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Dave Liebman

Jack Gold-Molina By

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AAJ: How would you contrast your work as a creative "mainstream" artist with your work playing outside music?

DL: Well, I don't look at categories like that. I like to delve in and out of a lot of things, rhythmically and harmonically. I like the line between the in and the out and the up and the down. I just like yin and yang stuff, you know, floating between the two. I thought Coltrane was great at that. I thought Alvin Berg was great at that. I thought Ravelle was great at that, Picasso. I like art that goes between very abstract and very inside and then keeps the listener or the person who is the receiver, I think, curious. I like to see stuff that makes me think, "What are they going to do next?"

AAJ: What kinds of things do you do to stay creative?

DL: I have a glass of wine.... (Laughter) Well, to be serious, it's not easy as you get older, for a few reasons. One is life itself. Another thing is that, once you know a lot, it's hard to find holes to find more. But your job is to find holes within the microcosm. And when you live long - hopefully I will live long - you have to learn how to get a lot out of a little. When you are younger it's easier, but when you are older it's much more difficult to keep creative and keep honest and not go to what is easier and what is successful, whatever that means, for your act, you know, what people like. I know what people like about me and I can go there in a minute and I will go there, but I also have to remember that I have to go where I don't know. That's a thing you play with everyday. In your life it gets harder because life is complicated and keeping alive as an artist these days is so hard that to keep a creative outlook and not get stuck in the mundane is a challenge in itself. I'm not unusual in that we all have that problem, but to keep it going is a difficult thing. You know, I like to read with cats. When you are with people, you just hope that you get energy from people. The one good thing about being who you are is that you do meet some interesting people and they always give you something, and that's what we do.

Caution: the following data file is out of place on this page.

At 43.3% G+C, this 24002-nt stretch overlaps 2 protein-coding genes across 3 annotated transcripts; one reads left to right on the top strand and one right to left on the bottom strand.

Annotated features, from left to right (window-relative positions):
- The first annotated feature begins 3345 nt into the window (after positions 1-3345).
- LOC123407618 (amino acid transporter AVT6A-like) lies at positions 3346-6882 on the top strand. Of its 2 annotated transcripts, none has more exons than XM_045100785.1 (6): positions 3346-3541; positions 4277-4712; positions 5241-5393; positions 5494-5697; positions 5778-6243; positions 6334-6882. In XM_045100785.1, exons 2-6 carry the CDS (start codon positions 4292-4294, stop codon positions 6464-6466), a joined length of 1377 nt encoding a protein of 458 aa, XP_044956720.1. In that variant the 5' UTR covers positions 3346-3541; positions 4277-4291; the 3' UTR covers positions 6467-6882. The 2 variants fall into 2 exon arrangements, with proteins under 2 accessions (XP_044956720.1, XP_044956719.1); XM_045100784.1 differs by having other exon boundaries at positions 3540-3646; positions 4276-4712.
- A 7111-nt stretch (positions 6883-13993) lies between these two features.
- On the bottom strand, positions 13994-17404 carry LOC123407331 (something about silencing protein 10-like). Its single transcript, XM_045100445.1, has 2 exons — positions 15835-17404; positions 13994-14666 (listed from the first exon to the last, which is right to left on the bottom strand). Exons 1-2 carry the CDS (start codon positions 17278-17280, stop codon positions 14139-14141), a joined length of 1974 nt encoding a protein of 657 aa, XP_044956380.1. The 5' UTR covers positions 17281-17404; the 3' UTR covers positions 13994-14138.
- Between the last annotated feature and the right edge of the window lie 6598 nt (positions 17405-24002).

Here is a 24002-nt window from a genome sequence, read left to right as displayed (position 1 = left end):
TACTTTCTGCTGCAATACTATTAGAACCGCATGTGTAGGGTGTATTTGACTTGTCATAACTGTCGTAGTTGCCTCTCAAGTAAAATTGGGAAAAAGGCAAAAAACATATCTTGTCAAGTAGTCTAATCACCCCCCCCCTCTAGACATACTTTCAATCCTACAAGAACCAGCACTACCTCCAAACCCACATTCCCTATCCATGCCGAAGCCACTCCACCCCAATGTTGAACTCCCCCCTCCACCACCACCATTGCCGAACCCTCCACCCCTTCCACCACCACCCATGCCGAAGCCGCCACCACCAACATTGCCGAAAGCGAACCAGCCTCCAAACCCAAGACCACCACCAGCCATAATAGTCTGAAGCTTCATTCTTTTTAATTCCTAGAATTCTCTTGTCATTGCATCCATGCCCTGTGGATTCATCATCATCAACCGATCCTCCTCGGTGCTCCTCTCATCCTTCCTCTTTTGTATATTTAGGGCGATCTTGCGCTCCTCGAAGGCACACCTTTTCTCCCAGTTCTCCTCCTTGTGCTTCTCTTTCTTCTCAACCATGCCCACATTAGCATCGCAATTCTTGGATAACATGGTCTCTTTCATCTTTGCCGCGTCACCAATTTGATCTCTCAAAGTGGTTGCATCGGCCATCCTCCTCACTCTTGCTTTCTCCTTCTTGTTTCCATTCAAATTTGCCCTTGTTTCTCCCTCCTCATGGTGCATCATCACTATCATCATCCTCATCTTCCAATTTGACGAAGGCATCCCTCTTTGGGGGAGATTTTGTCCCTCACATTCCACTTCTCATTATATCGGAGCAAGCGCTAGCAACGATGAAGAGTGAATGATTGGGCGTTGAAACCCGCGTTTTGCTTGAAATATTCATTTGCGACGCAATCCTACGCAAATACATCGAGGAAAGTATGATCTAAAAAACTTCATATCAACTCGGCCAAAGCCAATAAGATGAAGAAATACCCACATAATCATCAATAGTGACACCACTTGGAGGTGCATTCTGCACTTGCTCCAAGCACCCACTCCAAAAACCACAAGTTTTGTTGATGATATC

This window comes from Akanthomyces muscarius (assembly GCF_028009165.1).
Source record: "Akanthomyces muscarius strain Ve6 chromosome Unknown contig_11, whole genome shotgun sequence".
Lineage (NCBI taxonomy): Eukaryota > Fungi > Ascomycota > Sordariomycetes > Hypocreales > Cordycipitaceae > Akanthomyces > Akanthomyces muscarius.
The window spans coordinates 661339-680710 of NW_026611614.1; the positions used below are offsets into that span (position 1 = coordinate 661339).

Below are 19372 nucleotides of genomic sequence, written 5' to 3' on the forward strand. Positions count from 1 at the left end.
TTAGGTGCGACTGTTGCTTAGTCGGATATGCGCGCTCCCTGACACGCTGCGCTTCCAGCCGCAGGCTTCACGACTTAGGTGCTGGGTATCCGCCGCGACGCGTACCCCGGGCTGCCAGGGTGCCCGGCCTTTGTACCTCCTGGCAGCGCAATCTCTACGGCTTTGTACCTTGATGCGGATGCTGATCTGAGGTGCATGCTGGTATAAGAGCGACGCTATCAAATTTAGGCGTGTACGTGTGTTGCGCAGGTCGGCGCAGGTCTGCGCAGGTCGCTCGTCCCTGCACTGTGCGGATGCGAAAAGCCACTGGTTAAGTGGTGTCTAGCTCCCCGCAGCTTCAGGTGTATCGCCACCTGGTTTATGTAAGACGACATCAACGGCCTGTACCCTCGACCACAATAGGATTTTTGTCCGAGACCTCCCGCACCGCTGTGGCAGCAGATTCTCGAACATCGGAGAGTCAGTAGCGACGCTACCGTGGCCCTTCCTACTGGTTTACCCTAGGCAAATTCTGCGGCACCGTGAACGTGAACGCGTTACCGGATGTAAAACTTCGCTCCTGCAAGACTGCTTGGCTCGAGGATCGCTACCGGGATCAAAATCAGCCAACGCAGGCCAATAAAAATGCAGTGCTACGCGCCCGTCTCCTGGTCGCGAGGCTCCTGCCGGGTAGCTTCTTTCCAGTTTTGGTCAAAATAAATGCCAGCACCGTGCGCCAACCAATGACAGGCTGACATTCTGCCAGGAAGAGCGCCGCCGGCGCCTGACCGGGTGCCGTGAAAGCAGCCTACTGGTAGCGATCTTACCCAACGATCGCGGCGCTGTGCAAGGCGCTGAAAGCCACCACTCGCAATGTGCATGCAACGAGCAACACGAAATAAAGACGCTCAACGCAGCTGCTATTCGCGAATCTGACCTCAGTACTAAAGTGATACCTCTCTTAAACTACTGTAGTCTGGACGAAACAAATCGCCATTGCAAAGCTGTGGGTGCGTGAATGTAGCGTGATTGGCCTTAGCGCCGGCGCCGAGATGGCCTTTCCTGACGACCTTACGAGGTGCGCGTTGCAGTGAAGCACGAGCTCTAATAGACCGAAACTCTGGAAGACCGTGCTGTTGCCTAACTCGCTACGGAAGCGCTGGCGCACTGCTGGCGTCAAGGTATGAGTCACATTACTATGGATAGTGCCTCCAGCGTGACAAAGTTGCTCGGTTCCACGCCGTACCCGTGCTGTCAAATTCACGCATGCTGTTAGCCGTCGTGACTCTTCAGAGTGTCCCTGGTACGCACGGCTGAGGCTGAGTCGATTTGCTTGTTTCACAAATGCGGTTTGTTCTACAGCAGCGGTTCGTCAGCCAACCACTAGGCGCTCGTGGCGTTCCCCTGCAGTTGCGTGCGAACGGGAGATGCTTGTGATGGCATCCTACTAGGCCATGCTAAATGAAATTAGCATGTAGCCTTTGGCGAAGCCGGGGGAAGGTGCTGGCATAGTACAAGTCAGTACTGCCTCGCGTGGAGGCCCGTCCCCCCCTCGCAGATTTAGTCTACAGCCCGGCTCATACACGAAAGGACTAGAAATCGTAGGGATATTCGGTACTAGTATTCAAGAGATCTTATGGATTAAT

AAJ: In Seattle we have a strong jazz community.

DL: I know that.

AAJ: But free jazz, which largely has been ignored by the press, is getting a lot more exposure now and a lot more of us are playing free jazz. Do you ever work with any of the less - to use that term again - "mainstream" creative musicians, any gigs, projects, or anything like that?

DL: I like tapping into that. But, you know, free jazz for me begins in 1964 or '65. It's not something different, it's just another way to play. It's like, I could play fusion or play a standard; it's just another aspect of playing. It's not a movement, it's not a cause. I enjoy doing that and especially, of course, in Europe there is a lot more of that, but I like also playing the blues too. I mean, it's all music. Once you are equipped musically, which takes 20 or 30 years, you get to a point where you don't see categories. You see, like, "Oh, here's this musical situation. Here's these musicians. Here is this particular setting." And you will do what you know and what you like to do. But you just shift gears because you can, musically. But that takes 20 or 30 years to become adept at switching among several different styles. In my case, because I grew up in an eclectic era, I have three or four things I like to do, and those are the things I can do. I don't do six or seven, but I do three or four and I enjoy it.

I think putting a name on it is something you do when you are younger and you need to do that to identify yourself. But, in the end, we are going to play free the way we will tonight on a G7 chord. I'll go back one story, I'll tell you. When I had this discussion with Pete La Roca, Chick Corea, and Dave Holland on 69th Street and Broadway on a summer night, and Chick and Dave were doing Circle then with Barry Altschul and Anthony Braxton and Pete. It was Pete's band and this was my first experience. And they were kind of, in a friendly way, challenging him to - "Why can't we play free?" This is 1969, you understand, so "free" was new. And Pete says, "I play free in 4/4. I don't know what you're talking about. I'm always free." And in his case, it's very true (laughs). In his case, he could play free in 4/4. And I'll tell you something, I always think about that story and I think about it in a way like, that was kind of a casual answer. But you know what? He was exactly right. Because the truth is, what we're listening to right now with Larry (He is referring to Unity by Larry Young playing in the background. This album features Woody Shaw playing trumpet, Joe Henderson playing tenor saxophone, Larry Young playing organ, and Elvin Jones playing drums.), you don't get freer that the way Joe is playing on that. When was that "Unity," '68? You don't get freer than that playing the blues in 1968 with Larry and Jones. So, to me "free" means a state of mind, and I never think "free" is "free of." Free from - it's not "free" it's "free from." I don't have restrictions. I do what I have to do, or we do what we have to do. Political is one thing, musical is another.


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